Publication Type
Article
Keywords
Adolescent
Adult
Anxiety - diagnosis - psychology
Anxiety Disorders - diagnosis - psychology
Delivery, Obstetric - methods
Female
Finland
Humans
Longitudinal Studies
Parity
Parturition
Predictive value of tests
Pregnancy
Pregnant Women - psychology
Psychometrics - instrumentation
Reproducibility of Results
Surveys and Questionnaires - standards
Abstract
The 10-item Pregnancy-Related Anxiety Questionnaire-Revised (PRAQ-R) is a widely used instrument to assess and identify pregnancy-specific anxiety in nulliparous women. It has good psychometric values and predictive validity for birth and childhood outcomes. Nonetheless, the PRAQ-R is not designed for use in parous women, as particularly one item of the questionnaire is not relevant for women who gave birth before. We tested the factorial and scalar invariance of a modified PRAQ-R2 across nulliparous and parous women with an adapted item to fit both groups of pregnant women. A longitudinal study among 1144 pregnant women (n = 608 nulliparous and n = 536 parous) with two repeated measures of the PRAQ-R2 was used to test for measurement invariance of the instrument. Results show metric and scalar invariance, indicating that the PRAQ-R2 measures similar constructs on the same scale for all pregnant women at two different times during pregnancy. We conclude that the PRAQ-R2 can be used, compared, or combined in a sample of nulliparous and parous women.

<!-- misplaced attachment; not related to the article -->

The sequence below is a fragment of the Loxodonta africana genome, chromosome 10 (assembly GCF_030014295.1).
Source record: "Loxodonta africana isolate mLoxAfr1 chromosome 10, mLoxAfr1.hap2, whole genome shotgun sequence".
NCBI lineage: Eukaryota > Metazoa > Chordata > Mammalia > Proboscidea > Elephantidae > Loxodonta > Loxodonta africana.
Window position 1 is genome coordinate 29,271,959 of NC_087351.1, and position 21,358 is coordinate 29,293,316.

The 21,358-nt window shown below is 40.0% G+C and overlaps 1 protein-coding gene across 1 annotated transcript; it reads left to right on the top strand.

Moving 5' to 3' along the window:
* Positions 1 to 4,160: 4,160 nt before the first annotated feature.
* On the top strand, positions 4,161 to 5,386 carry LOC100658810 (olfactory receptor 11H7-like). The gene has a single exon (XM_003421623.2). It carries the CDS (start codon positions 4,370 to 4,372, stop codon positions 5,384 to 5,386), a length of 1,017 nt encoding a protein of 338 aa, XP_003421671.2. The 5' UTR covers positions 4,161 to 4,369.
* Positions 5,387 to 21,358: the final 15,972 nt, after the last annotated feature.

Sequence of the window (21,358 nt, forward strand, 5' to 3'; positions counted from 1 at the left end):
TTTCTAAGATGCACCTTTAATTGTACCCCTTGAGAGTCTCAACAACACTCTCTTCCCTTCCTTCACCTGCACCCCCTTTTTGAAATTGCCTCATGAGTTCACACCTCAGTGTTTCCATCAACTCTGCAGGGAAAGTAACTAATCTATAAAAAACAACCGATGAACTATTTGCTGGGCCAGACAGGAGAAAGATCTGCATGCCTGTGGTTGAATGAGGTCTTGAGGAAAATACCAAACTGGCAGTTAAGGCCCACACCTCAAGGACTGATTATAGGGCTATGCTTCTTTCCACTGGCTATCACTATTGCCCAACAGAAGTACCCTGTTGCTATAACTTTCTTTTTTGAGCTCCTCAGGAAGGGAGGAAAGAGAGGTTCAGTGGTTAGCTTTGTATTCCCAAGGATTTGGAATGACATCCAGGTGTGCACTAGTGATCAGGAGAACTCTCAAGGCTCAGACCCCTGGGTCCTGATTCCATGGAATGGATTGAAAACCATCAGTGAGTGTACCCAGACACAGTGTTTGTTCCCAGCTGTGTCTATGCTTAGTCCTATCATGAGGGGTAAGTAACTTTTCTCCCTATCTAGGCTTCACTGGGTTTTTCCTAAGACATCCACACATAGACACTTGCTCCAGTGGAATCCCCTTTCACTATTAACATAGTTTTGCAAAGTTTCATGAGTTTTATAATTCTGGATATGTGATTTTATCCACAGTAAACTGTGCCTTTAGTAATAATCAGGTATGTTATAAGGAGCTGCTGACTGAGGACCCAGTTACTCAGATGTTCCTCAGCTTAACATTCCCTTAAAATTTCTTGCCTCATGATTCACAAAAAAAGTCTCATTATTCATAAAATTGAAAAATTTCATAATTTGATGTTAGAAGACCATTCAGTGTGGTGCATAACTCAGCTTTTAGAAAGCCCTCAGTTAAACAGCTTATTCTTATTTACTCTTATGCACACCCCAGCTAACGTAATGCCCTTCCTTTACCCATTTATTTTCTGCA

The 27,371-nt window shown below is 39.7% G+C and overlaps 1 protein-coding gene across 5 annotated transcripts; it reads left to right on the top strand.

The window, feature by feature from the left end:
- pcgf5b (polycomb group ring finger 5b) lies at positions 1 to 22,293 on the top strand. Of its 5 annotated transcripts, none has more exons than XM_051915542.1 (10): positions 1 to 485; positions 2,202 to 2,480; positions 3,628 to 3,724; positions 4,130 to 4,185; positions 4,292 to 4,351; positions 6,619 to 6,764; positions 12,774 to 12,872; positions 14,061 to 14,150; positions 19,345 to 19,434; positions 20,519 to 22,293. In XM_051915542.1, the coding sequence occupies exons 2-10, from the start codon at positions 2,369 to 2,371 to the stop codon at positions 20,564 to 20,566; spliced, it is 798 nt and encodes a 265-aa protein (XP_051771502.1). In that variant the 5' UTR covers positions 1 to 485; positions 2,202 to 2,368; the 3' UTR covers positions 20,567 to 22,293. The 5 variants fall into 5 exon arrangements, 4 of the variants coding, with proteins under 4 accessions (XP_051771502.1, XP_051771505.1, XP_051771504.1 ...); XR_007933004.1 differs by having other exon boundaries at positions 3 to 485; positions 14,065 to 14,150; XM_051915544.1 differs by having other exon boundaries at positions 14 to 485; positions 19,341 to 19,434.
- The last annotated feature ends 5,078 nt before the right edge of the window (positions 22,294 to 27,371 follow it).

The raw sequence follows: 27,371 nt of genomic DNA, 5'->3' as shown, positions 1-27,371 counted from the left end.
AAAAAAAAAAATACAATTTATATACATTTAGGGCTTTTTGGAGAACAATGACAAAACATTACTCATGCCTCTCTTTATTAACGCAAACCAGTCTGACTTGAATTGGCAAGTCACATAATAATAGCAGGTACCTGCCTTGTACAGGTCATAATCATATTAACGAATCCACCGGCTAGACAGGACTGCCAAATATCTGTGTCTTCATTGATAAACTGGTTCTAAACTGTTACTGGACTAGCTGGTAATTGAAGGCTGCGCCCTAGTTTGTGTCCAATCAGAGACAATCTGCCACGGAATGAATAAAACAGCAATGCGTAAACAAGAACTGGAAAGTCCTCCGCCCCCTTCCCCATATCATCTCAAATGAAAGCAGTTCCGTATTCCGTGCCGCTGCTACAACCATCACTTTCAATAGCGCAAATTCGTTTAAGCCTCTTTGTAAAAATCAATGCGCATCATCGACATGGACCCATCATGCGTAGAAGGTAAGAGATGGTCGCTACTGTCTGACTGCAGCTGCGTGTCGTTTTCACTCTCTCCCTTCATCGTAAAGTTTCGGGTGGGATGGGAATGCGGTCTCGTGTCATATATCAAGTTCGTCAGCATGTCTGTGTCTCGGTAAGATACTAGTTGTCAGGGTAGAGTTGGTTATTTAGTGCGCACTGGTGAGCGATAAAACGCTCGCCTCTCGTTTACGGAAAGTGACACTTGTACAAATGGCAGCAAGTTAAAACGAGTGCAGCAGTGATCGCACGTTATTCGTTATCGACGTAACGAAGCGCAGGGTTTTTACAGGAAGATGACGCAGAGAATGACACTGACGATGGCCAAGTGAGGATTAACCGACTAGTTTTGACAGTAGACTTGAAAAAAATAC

Notes
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PubMed ID
25971851 View in PubMed
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Age at first childbirth and breast cancer survival: a prospective cohort study.

https://arctichealth.org/en/permalink/ahliterature307416
Source
BMC Res Notes. 2020 Jan 06; 13(1):9
Publication Type
Journal Article
Date
Jan-06-2020
Author
Johanna Aurin
Henrik Thorlacius
Salma Tunå Butt
Author Affiliation
Institution of Clinical Sciences Malmö, Department of Surgery, Skåne University Hospital Malmo, Lund University, 205 02, Malmö, Sweden. johannaeaurin@gmail.com.
Source
BMC Res Notes. 2020 Jan 06; 13(1):9
Date
Jan-06-2020
Language
English
Publication Type
Journal Article
Keywords
Age Factors
Breast Neoplasms - epidemiology - mortality
Cohort Studies
Female
Humans
Middle Aged
Parturition
Risk factors
Survival Analysis
Sweden - epidemiology
Abstract